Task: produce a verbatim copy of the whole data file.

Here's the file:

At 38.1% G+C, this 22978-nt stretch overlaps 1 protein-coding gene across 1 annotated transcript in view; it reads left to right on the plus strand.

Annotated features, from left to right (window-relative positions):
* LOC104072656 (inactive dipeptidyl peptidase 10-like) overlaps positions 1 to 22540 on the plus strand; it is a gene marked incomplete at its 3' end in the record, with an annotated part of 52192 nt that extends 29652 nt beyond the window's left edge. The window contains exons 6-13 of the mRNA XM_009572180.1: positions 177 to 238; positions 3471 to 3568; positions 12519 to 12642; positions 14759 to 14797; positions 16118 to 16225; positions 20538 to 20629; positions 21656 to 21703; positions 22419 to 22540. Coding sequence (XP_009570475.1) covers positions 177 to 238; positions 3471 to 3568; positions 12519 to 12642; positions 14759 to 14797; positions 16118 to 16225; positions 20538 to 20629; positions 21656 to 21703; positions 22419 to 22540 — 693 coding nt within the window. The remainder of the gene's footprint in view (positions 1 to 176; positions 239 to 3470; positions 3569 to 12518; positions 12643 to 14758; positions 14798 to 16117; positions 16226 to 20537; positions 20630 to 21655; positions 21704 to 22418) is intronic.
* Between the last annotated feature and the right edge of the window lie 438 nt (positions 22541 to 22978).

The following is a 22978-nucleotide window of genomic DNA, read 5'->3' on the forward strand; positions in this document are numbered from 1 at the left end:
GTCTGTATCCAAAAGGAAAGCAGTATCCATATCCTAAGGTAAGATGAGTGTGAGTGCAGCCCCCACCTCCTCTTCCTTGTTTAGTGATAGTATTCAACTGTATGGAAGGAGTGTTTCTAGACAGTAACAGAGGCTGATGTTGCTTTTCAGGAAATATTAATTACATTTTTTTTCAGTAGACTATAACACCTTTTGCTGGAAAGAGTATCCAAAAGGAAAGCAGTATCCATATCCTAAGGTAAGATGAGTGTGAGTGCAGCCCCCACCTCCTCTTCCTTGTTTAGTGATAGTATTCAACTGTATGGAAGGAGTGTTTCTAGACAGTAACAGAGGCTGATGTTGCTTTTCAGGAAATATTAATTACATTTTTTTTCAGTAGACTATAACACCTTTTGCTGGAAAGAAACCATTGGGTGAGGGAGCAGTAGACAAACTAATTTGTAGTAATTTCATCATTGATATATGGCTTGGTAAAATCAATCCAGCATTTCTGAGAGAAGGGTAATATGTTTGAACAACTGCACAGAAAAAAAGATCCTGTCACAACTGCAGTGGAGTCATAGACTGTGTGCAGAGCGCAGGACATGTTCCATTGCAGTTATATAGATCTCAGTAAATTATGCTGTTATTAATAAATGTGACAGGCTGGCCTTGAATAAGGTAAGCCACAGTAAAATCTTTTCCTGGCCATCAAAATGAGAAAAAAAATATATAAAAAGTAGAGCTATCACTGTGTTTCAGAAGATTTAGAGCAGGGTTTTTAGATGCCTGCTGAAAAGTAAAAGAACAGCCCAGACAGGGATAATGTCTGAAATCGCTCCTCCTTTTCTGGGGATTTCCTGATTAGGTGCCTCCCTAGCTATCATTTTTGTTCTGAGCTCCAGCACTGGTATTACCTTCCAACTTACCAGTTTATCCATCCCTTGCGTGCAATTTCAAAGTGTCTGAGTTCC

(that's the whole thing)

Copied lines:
At 38.1% G+C, this 22978-nt stretch overlaps 1 protein-coding gene across 1 annotated transcript in view; it reads left to right on the plus strand.

Annotated features, from left to right (window-relative positions):
* LOC104072656 (inactive dipeptidyl peptidase 10-like) overlaps positions 1 to 22540 on the plus strand; it is a gene marked incomplete at its 3' end in the record, with an annotated part of 52192 nt that extends 29652 nt beyond the window's left edge. The window contains exons 6-13 of the mRNA XM_009572180.1: positions 177 to 238; positions 3471 to 3568; positions 12519 to 12642; positions 14759 to 14797; positions 16118 to 16225; positions 20538 to 20629; positions 21656 to 21703; positions 22419 to 22540. Coding sequence (XP_009570475.1) covers positions 177 to 238; positions 3471 to 3568; positions 12519 to 12642; positions 14759 to 14797; positions 16118 to 16225; positions 20538 to 20629; positions 21656 to 21703; positions 22419 to 22540 — 693 coding nt within the window. The remainder of the gene's footprint in view (positions 1 to 176; positions 239 to 3470; positions 3569 to 12518; positions 12643 to 14758; positions 14798 to 16117; positions 16226 to 20537; positions 20630 to 21655; positions 21704 to 22418) is intronic.
* Between the last annotated feature and the right edge of the window lie 438 nt (positions 22541 to 22978).

The following is a 22978-nucleotide window of genomic DNA, read 5'->3' on the forward strand; positions in this document are numbered from 1 at the left end:
GTCTGTATCCAAAAGGAAAGCAGTATCCATATCCTAAGGTAAGATGAGTGTGAGTGCAGCCCCCACCTCCTCTTCCTTGTTTAGTGATAGTATTCAACTGTATGGAAGGAGTGTTTCTAGACAGTAACAGAGGCTGATGTTGCTTTTCAGGAAATATTAATTACATTTTTTTTCAGTAGACTATAACACCTTTTGCTGGAAAGAGTATCCAAAAGGAAAGCAGTATCCATATCCTAAGGTAAGATGAGTGTGAGTGCAGCCCCCACCTCCTCTTCCTTGTTTAGTGATAGTATTCAACTGTATGGAAGGAGTGTTTCTAGACAGTAACAGAGGCTGATGTTGCTTTTCAGGAAATATTAATTACATTTTTTTTCAGTAGACTATAACACCTTTTGCTGGAAAGAAACCATTGGGTGAGGGAGCAGTAGACAAACTAATTTGTAGTAATTTCATCATTGATATATGGCTTGGTAAAATCAATCCAGCATTTCTGAGAGAAGGGTAATATGTTTGAACAACTGCACAGAAAAAAAGATCCTGTCACAACTGCAGTGGAGTCATAGACTGTGTGCAGAGCGCAGGACATGTTCCATTGCAGTTATATAGATCTCAGTAAATTATGCTGTTATTAATAAATGTGACAGGCTGGCCTTGAATAAGGTAAGCCACAGTAAAATCTTTTCCTGGCCATCAAAATGAGAAAAAAAATATATAAAAAGTAGAGCTATCACTGTGTTTCAGAAGATTTAGAGCAGGGTTTTTAGATGCCTGCTGAAAAGTAAAAGAACAGCCCAGACAGGGATAATGTCTGAAATCGCTCCTCCTTTTCTGGGGATTTCCTGATTAGGTGCCTCCCTAGCTATCATTTTTGTTCTGAGCTCCAGCACTGGTATTACCTTCCAACTTACCAGTTTATCCATCCCTTGCGTGCAATTTCAAAGTGTCTGAGTTCC